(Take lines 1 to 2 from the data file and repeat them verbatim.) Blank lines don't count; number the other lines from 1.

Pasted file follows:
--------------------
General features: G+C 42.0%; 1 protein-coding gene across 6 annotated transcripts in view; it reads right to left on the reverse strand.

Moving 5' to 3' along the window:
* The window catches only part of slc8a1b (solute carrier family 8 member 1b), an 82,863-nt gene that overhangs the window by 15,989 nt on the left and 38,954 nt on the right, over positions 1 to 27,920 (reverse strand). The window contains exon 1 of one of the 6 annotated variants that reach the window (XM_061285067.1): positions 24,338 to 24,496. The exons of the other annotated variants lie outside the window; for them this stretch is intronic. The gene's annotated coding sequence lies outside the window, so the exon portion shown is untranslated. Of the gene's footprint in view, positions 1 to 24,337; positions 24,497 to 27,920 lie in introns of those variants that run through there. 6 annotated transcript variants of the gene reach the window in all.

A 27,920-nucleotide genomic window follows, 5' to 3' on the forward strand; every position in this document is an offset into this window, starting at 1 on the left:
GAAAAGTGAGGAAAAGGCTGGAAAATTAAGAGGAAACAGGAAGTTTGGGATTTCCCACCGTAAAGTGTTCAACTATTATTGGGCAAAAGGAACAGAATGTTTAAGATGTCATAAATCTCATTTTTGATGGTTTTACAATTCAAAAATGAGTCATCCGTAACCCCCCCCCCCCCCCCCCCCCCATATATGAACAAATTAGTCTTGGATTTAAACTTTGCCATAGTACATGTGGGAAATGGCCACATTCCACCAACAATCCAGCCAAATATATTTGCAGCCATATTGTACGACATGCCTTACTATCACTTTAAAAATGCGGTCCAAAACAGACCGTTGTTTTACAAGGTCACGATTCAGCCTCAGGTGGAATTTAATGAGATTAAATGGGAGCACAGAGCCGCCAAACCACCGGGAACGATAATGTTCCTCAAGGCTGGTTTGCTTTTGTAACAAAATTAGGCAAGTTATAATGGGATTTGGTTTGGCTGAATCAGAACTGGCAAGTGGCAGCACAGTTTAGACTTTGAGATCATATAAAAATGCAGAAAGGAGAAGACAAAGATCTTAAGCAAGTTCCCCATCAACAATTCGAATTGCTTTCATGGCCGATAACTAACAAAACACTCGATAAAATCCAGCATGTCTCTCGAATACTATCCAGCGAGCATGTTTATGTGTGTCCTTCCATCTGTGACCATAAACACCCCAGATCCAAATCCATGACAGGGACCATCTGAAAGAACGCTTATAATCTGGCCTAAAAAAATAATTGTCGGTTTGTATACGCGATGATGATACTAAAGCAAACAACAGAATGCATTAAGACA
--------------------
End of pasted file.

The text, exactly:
General features: G+C 42.0%; 1 protein-coding gene across 6 annotated transcripts in view; it reads right to left on the reverse strand.

Moving 5' to 3' along the window: